Sensitivity and negative predictive value for a rapid dengue test
In 2016, WHO recommended Dengvaxia, the first-ever licensed dengue vaccine, for use in children aged 9 years or older residing in high-burden settings. The vaccine had shown efficacy against all four dengue serotypes in two large phase 3 trials.
A safety signal of an excess risk of severe dengue was detected in vaccinated children aged 2–5 years.
This finding prompted further analyses with a new immunological assay to assess whether the risk was associated with age per se or was due to a higher proportion of children in this age group having had no previous dengue infections. These analyses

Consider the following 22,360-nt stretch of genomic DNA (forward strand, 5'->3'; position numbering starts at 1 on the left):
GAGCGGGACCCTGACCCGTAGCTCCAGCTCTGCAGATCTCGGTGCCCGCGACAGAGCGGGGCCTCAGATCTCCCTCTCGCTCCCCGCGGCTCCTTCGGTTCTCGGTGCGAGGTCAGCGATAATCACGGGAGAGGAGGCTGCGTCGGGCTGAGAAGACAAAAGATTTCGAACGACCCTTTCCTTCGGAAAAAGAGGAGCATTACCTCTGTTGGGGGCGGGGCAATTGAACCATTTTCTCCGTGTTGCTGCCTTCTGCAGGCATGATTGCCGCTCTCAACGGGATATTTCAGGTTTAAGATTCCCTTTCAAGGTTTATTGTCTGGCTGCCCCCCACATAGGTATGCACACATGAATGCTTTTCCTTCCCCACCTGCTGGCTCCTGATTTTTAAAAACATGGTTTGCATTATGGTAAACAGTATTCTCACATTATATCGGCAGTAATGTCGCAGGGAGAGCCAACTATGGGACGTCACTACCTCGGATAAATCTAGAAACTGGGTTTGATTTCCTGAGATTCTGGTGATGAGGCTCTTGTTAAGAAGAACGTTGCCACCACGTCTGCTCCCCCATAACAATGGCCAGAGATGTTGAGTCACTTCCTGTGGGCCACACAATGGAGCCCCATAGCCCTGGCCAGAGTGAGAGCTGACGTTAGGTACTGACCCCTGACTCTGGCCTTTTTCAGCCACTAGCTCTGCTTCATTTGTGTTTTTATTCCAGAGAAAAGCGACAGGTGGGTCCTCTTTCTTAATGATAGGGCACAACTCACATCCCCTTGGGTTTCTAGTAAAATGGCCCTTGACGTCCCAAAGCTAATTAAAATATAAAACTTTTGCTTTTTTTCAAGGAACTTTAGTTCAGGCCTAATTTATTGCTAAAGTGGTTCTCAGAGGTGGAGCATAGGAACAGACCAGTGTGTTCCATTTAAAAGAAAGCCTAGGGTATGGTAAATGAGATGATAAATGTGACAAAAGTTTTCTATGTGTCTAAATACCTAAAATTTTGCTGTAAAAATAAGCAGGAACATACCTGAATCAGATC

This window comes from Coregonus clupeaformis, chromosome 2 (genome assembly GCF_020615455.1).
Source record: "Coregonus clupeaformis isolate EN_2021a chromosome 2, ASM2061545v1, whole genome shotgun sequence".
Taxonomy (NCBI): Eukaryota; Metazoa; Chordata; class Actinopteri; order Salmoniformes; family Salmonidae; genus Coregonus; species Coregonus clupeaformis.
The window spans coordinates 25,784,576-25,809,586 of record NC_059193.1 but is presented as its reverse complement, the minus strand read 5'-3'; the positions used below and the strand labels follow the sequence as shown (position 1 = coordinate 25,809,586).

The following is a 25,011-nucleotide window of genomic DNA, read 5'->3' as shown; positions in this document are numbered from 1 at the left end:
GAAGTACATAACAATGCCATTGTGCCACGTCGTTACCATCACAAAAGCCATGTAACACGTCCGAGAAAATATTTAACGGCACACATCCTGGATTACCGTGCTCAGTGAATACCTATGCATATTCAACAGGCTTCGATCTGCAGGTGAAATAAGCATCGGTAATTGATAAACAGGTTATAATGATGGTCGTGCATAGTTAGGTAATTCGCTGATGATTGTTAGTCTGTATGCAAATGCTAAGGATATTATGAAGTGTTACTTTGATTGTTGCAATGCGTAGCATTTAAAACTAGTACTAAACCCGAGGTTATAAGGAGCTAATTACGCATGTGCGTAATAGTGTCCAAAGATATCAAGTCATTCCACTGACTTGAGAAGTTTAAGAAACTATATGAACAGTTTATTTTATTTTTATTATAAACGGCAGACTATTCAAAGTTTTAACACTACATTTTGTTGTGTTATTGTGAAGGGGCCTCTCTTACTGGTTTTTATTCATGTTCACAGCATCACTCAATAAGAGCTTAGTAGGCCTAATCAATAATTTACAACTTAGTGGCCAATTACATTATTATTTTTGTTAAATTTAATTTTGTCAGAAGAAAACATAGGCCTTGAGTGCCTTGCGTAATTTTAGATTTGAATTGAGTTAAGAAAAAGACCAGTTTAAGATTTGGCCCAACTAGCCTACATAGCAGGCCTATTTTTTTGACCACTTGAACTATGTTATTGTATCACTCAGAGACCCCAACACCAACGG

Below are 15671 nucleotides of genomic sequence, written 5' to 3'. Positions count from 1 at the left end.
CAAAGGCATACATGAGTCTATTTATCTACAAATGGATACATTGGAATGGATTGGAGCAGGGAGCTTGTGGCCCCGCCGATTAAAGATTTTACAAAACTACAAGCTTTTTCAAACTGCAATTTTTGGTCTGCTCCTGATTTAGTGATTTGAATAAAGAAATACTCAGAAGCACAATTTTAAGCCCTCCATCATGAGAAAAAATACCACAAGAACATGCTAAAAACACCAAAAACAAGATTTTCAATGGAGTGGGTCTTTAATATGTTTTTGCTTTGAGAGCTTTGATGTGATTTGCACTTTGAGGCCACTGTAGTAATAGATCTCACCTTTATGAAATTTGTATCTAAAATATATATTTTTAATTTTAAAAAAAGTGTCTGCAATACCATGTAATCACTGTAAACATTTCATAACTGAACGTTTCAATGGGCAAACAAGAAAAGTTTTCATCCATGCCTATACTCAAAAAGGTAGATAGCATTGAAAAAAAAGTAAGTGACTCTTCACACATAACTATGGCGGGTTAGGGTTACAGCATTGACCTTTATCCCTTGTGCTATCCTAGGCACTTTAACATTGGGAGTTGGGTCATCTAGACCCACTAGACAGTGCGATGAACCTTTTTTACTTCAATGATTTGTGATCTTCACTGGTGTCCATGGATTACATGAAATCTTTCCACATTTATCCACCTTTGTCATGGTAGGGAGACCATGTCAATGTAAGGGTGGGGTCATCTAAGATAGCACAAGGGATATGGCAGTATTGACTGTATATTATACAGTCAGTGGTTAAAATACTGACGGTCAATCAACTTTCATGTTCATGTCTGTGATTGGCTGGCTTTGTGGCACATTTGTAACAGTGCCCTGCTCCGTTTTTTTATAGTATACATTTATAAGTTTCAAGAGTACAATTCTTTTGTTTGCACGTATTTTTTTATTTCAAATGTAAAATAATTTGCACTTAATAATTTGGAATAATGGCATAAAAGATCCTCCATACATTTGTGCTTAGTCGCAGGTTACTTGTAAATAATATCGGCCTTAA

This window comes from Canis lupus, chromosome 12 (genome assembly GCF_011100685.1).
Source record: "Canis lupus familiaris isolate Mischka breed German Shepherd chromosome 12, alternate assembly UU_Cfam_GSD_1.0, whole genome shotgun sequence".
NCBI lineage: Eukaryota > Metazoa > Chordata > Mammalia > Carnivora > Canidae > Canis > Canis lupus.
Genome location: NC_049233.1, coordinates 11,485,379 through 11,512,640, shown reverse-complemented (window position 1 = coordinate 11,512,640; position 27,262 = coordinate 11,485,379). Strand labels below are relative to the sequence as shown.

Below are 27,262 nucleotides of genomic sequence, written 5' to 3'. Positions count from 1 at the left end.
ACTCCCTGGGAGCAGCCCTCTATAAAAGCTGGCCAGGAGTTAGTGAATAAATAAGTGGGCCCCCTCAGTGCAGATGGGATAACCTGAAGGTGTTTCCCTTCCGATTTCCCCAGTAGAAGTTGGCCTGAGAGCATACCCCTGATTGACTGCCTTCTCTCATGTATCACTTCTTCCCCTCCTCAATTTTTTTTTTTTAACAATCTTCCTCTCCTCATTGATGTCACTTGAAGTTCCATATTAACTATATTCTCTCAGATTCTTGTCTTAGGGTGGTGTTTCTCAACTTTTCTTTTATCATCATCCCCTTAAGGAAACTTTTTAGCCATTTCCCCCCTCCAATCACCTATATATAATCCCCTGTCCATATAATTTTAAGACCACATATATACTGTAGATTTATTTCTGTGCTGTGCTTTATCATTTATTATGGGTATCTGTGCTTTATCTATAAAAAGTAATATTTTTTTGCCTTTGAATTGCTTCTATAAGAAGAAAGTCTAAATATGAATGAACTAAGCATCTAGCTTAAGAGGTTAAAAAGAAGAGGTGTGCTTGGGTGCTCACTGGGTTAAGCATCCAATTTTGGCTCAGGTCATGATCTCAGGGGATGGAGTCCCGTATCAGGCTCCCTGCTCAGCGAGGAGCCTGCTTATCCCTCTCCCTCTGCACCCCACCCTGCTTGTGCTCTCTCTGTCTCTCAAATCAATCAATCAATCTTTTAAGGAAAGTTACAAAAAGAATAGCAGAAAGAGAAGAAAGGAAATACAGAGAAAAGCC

showed that although the vaccine offered substantial protection among children who had been previously infected with dengue, dengue-naive vaccinees were at increased risk of dengue hospitalisation and severe dengue during the 5-year trial follow-up compared with similar children in the placebo group. This effect had been previously postulated in mathematical models.
In response to this new evidence, WHO revised their previous advice and now recommends a pre-vaccination screening strategy to avoid the vaccination of dengue-naive children.
In the absence of a licensed rapid diagnostic test to detect previous dengue infection, discussions around a target product profile for such a test have focused on the need for high test specificity to limit the number of false-positive test results, and thus minimise the risk of vaccinating dengue-naive children. However, increasing the specificity of a test typically decreases its sensitivity, and a test with poor sensitivity would leave many unvaccinated who would have potentially benefited from vaccination.